In the wake of the standoff that led to a Phoenix-based bishop's revoking of St. Joseph's Hospital and Medical Center's Catholic status, the American Civil Liberties Union is calling on CMS to ensure that Catholic hospitals give emergency reproductive care to pregnant women.
"We continue to applaud St. Joseph's for doing what is right by standing up for women's health and complying with federal law," five ACLU lawyers wrote in a letter sent to CMS on Dec. 22. "But this confrontation never should have happened in the first place because no hospital--religious or otherwise--should be prohibited from saving women's lives and from following federal law."
The letter adds, "Indeed, the Bishop's drastic and heavy-handed actions send a chilling message to Catholic hospitals throughout the country, as well as their employees: If hospitals comply with federal law and provide emergency abortion care, there will be consequences." Hospitals that rely on their local diocese for financing and other resources could suffer, if they follow federal law, the lawyers noted. "The diocese cannot be permitted to dictate who lives and who dies in Catholic-owned hospitals."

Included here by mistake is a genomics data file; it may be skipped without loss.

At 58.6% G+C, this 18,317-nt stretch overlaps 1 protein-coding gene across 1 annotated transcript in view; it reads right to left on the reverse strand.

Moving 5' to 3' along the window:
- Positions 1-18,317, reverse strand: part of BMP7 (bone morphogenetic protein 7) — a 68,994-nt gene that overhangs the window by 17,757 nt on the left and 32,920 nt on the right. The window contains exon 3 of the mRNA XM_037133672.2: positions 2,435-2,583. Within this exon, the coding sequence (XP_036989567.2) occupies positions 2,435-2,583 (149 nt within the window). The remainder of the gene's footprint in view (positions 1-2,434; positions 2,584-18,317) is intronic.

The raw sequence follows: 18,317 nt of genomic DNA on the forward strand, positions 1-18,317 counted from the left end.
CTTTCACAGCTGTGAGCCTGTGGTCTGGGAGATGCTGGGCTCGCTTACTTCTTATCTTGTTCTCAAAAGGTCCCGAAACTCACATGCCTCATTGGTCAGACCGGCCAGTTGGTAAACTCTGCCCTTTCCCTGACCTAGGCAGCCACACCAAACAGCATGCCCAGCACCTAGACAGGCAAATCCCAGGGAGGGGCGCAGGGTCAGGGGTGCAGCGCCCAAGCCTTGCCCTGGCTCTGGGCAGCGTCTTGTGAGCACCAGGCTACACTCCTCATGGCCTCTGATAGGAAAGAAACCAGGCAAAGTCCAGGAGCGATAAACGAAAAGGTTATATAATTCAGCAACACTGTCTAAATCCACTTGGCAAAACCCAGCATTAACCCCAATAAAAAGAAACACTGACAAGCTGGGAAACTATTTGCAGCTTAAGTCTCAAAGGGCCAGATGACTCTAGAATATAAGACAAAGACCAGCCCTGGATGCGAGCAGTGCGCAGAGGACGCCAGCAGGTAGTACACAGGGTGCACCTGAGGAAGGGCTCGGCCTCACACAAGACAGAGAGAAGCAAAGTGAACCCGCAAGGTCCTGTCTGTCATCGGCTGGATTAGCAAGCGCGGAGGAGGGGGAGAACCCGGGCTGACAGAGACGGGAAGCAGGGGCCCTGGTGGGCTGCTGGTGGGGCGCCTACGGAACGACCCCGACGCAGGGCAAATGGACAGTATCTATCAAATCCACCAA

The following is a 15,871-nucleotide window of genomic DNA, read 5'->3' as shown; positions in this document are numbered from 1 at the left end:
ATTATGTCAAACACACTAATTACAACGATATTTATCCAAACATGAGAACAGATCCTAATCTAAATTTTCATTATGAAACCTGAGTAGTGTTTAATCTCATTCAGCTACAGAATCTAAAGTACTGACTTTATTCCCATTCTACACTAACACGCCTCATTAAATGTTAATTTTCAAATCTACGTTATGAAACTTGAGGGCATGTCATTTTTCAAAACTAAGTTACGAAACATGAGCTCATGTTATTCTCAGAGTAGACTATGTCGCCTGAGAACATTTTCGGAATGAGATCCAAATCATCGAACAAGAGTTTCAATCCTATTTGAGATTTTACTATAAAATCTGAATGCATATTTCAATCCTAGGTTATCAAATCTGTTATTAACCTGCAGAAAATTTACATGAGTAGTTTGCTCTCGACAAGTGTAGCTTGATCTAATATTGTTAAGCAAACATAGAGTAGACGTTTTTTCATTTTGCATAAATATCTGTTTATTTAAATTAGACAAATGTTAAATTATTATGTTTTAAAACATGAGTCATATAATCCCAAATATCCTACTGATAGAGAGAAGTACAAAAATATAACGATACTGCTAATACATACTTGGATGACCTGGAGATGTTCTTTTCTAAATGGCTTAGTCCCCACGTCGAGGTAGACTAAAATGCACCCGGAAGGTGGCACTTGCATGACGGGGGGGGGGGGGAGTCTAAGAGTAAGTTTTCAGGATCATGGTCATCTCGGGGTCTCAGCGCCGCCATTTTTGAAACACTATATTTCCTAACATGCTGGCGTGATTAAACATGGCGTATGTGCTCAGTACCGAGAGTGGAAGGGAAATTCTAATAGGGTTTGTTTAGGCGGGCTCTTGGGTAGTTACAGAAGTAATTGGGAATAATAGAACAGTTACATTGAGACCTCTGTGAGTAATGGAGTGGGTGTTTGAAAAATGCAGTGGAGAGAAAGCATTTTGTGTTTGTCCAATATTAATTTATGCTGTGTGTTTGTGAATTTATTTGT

The ACLU also asked CMS whether it plans "to take appropriate action" under EMTALA, or the Emergency Medical Treatment and Active Labor Act.
The letter was a reaction to the case of St. Joseph's Hospital and Medical Center in Phoenix, which lost its Catholic status Tuesday after the head bishop of the local diocese objected to the abortion doctors performed on a woman who was facing a life-threatening complication back in Nov. 2009.
Bishop Thomas Olmsted, who heads the Phoenix diocese, also excommunicated a nun who was a member of the hospital ethics committee, because she consented to a therapeutic abortion to save a 27-year-old woman's life. More recently he had pledged to pull his endorsement from the hospital unless he received a written acknowledgment that the abortion violated Catholic policy and a promise that it would never happen again at St. Joseph's. The hospital would not cave into his demands.
After the bishop's announcement that he had stripped the hospital of its Catholic status, leaders at St. Joesph's said they were saddened, but that nothing operationally would change. St. Joseph's President Linda Hunt summed up the hospital's stance: "Morally, ethically, and legally we simply cannot stand by and let someone die whose life we might be able to save."
In related news, Catholic United, a Catholic group, KPHO reports, has launched an online letter campaign calling on the bishop to reverse his revocation of the hospital's Catholic identity.